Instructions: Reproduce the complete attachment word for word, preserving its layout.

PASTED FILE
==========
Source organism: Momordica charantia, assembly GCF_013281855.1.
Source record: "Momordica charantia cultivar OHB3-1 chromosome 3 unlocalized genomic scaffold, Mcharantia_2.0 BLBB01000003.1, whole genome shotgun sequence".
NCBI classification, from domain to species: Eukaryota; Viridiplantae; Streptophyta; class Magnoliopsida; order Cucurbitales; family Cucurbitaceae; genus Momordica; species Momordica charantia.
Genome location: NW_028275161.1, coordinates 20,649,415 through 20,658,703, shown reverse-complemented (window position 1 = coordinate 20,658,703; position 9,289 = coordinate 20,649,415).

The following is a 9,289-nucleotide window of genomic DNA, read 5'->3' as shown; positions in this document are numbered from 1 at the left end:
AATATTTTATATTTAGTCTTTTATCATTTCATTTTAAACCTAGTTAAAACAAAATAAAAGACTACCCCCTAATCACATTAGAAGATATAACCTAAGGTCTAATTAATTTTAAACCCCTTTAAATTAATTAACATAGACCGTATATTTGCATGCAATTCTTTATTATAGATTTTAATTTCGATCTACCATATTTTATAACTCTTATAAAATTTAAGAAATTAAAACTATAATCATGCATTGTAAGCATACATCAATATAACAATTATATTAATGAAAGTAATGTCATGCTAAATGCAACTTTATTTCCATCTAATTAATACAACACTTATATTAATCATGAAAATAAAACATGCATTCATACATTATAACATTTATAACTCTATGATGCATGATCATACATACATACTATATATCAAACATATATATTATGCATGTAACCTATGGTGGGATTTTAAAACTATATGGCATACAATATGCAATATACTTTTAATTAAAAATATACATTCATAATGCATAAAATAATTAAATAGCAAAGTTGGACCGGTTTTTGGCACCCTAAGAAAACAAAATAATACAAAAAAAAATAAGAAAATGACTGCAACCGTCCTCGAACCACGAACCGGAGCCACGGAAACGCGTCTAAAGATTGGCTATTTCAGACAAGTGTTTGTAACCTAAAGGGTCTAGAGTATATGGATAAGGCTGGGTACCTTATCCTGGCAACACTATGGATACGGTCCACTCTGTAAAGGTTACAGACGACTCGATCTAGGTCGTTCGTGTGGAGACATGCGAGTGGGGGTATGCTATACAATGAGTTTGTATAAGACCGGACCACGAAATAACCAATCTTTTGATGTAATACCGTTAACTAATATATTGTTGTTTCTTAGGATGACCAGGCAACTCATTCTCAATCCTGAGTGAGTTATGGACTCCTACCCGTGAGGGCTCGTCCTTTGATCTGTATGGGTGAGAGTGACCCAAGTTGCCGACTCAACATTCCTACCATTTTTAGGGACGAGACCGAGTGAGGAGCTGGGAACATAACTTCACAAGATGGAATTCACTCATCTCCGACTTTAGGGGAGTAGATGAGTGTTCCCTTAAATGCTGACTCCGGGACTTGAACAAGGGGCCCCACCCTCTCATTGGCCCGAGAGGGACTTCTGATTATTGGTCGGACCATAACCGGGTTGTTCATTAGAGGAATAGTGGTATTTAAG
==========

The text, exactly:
Source organism: Momordica charantia, assembly GCF_013281855.1.
Source record: "Momordica charantia cultivar OHB3-1 chromosome 3 unlocalized genomic scaffold, Mcharantia_2.0 BLBB01000003.1, whole genome shotgun sequence".
NCBI classification, from domain to species: Eukaryota; Viridiplantae; Streptophyta; class Magnoliopsida; order Cucurbitales; family Cucurbitaceae; genus Momordica; species Momordica charantia.
Genome location: NW_028275161.1, coordinates 20,649,415 through 20,658,703, shown reverse-complemented (window position 1 = coordinate 20,658,703; position 9,289 = coordinate 20,649,415).

The following is a 9,289-nucleotide window of genomic DNA, read 5'->3' as shown; positions in this document are numbered from 1 at the left end:
AATATTTTATATTTAGTCTTTTATCATTTCATTTTAAACCTAGTTAAAACAAAATAAAAGACTACCCCCTAATCACATTAGAAGATATAACCTAAGGTCTAATTAATTTTAAACCCCTTTAAATTAATTAACATAGACCGTATATTTGCATGCAATTCTTTATTATAGATTTTAATTTCGATCTACCATATTTTATAACTCTTATAAAATTTAAGAAATTAAAACTATAATCATGCATTGTAAGCATACATCAATATAACAATTATATTAATGAAAGTAATGTCATGCTAAATGCAACTTTATTTCCATCTAATTAATACAACACTTATATTAATCATGAAAATAAAACATGCATTCATACATTATAACATTTATAACTCTATGATGCATGATCATACATACATACTATATATCAAACATATATATTATGCATGTAACCTATGGTGGGATTTTAAAACTATATGGCATACAATATGCAATATACTTTTAATTAAAAATATACATTCATAATGCATAAAATAATTAAATAGCAAAGTTGGACCGGTTTTTGGCACCCTAAGAAAACAAAATAATACAAAAAAAAATAAGAAAATGACTGCAACCGTCCTCGAACCACGAACCGGAGCCACGGAAACGCGTCTAAAGATTGGCTATTTCAGACAAGTGTTTGTAACCTAAAGGGTCTAGAGTATATGGATAAGGCTGGGTACCTTATCCTGGCAACACTATGGATACGGTCCACTCTGTAAAGGTTACAGACGACTCGATCTAGGTCGTTCGTGTGGAGACATGCGAGTGGGGGTATGCTATACAATGAGTTTGTATAAGACCGGACCACGAAATAACCAATCTTTTGATGTAATACCGTTAACTAATATATTGTTGTTTCTTAGGATGACCAGGCAACTCATTCTCAATCCTGAGTGAGTTATGGACTCCTACCCGTGAGGGCTCGTCCTTTGATCTGTATGGGTGAGAGTGACCCAAGTTGCCGACTCAACATTCCTACCATTTTTAGGGACGAGACCGAGTGAGGAGCTGGGAACATAACTTCACAAGATGGAATTCACTCATCTCCGACTTTAGGGGAGTAGATGAGTGTTCCCTTAAATGCTGACTCCGGGACTTGAACAAGGGGCCCCACCCTCTCATTGGCCCGAGAGGGACTTCTGATTATTGGTCGGACCATAACCGGGTTGTTCATTAGAGGAATAGTGGTATTTAAG